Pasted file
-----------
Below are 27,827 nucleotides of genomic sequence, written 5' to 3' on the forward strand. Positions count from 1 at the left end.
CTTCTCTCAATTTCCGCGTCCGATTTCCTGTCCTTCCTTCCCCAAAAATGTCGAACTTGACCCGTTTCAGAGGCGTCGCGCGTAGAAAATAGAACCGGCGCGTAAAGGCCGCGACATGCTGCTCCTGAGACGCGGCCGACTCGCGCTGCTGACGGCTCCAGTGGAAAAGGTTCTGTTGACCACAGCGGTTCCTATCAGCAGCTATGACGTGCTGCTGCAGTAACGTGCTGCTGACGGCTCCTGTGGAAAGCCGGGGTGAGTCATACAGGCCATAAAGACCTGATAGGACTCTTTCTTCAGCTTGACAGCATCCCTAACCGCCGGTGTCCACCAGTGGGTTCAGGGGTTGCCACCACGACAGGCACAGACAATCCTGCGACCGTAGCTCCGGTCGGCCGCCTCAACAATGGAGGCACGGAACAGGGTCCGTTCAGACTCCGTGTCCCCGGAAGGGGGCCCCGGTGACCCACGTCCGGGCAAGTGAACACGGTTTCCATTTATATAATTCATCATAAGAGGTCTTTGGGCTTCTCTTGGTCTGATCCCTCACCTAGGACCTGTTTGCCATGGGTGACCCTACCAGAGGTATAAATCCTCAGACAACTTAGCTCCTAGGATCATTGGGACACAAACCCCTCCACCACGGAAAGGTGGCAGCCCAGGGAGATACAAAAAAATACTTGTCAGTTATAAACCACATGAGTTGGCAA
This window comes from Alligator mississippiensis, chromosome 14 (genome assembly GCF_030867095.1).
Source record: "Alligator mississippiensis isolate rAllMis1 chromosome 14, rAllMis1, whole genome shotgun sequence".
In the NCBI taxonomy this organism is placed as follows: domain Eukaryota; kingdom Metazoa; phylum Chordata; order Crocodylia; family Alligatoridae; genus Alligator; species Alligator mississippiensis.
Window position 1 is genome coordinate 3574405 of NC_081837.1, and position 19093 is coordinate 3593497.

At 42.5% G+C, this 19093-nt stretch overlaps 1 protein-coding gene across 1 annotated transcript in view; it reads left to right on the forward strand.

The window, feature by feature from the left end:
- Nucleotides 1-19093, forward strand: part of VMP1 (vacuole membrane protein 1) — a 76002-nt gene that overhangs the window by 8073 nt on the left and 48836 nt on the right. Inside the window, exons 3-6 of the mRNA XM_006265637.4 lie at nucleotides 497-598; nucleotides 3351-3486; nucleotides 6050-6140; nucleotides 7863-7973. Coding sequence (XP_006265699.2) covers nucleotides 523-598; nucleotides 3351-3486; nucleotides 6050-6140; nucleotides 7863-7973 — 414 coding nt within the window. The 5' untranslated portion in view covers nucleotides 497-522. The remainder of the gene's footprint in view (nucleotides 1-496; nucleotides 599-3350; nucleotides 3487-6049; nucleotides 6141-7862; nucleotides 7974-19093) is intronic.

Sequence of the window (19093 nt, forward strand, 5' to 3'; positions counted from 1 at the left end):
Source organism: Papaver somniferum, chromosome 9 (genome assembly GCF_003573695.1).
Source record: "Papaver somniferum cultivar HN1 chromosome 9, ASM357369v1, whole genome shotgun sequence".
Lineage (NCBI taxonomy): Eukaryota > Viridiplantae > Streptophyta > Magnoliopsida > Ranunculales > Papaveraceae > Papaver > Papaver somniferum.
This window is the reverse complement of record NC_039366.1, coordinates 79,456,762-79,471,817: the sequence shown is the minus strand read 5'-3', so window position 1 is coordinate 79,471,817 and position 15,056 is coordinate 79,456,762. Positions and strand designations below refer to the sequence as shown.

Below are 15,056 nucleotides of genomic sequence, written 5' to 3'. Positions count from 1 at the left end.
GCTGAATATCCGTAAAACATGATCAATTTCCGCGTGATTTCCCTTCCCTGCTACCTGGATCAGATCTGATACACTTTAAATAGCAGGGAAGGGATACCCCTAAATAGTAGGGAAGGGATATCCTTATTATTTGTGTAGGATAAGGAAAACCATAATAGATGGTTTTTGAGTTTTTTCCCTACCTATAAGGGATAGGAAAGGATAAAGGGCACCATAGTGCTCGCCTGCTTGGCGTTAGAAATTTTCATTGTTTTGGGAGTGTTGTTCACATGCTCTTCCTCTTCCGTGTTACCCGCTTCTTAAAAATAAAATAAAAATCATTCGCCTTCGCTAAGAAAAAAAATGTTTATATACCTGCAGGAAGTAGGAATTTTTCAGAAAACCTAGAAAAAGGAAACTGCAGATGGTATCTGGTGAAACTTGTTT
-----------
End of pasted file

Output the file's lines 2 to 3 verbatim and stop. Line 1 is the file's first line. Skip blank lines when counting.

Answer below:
CTTCTCTCAATTTCCGCGTCCGATTTCCTGTCCTTCCTTCCCCAAAAATGTCGAACTTGACCCGTTTCAGAGGCGTCGCGCGTAGAAAATAGAACCGGCGCGTAAAGGCCGCGACATGCTGCTCCTGAGACGCGGCCGACTCGCGCTGCTGACGGCTCCAGTGGAAAAGGTTCTGTTGACCACAGCGGTTCCTATCAGCAGCTATGACGTGCTGCTGCAGTAACGTGCTGCTGACGGCTCCTGTGGAAAGCCGGGGTGAGTCATACAGGCCATAAAGACCTGATAGGACTCTTTCTTCAGCTTGACAGCATCCCTAACCGCCGGTGTCCACCAGTGGGTTCAGGGGTTGCCACCACGACAGGCACAGACAATCCTGCGACCGTAGCTCCGGTCGGCCGCCTCAACAATGGAGGCACGGAACAGGGTCCGTTCAGACTCCGTGTCCCCGGAAGGGGGCCCCGGTGACCCACGTCCGGGCAAGTGAACACGGTTTCCATTTATATAATTCATCATAAGAGGTCTTTGGGCTTCTCTTGGTCTGATCCCTCACCTAGGACCTGTTTGCCATGGGTGACCCTACCAGAGGTATAAATCCTCAGACAACTTAGCTCCTAGGATCATTGGGACACAAACCCCTCCACCACGGAAAGGTGGCAGCCCAGGGAGATACAAAAAAATACTTGTCAGTTATAAACCACATGAGTTGGCAA
This window comes from Alligator mississippiensis, chromosome 14 (genome assembly GCF_030867095.1).